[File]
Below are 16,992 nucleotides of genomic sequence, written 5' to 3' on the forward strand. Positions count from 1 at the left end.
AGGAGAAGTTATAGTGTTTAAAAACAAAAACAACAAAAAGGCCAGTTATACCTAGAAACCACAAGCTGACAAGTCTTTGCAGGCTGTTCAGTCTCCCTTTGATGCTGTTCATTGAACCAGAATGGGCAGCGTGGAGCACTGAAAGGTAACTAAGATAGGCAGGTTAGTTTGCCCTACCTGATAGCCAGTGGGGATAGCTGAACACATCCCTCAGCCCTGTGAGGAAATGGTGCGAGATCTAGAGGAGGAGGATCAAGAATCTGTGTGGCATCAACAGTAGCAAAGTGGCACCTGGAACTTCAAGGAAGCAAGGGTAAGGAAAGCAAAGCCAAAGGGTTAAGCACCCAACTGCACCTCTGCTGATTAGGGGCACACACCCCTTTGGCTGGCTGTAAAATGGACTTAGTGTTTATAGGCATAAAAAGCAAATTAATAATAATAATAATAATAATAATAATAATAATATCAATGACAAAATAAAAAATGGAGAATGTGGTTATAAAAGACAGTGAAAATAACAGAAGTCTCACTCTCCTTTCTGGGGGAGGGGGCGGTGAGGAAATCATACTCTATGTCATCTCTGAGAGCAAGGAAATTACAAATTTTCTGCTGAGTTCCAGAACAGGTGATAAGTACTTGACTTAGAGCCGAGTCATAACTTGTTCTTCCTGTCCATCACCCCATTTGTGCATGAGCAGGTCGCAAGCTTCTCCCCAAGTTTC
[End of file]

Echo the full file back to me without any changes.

Below are 16,992 nucleotides of genomic sequence, written 5' to 3' on the forward strand. Positions count from 1 at the left end.
AGGAGAAGTTATAGTGTTTAAAAACAAAAACAACAAAAAGGCCAGTTATACCTAGAAACCACAAGCTGACAAGTCTTTGCAGGCTGTTCAGTCTCCCTTTGATGCTGTTCATTGAACCAGAATGGGCAGCGTGGAGCACTGAAAGGTAACTAAGATAGGCAGGTTAGTTTGCCCTACCTGATAGCCAGTGGGGATAGCTGAACACATCCCTCAGCCCTGTGAGGAAATGGTGCGAGATCTAGAGGAGGAGGATCAAGAATCTGTGTGGCATCAACAGTAGCAAAGTGGCACCTGGAACTTCAAGGAAGCAAGGGTAAGGAAAGCAAAGCCAAAGGGTTAAGCACCCAACTGCACCTCTGCTGATTAGGGGCACACACCCCTTTGGCTGGCTGTAAAATGGACTTAGTGTTTATAGGCATAAAAAGCAAATTAATAATAATAATAATAATAATAATAATAATAATATCAATGACAAAATAAAAAATGGAGAATGTGGTTATAAAAGACAGTGAAAATAACAGAAGTCTCACTCTCCTTTCTGGGGGAGGGGGCGGTGAGGAAATCATACTCTATGTCATCTCTGAGAGCAAGGAAATTACAAATTTTCTGCTGAGTTCCAGAACAGGTGATAAGTACTTGACTTAGAGCCGAGTCATAACTTGTTCTTCCTGTCCATCACCCCATTTGTGCATGAGCAGGTCGCAAGCTTCTCCCCAAGTTTC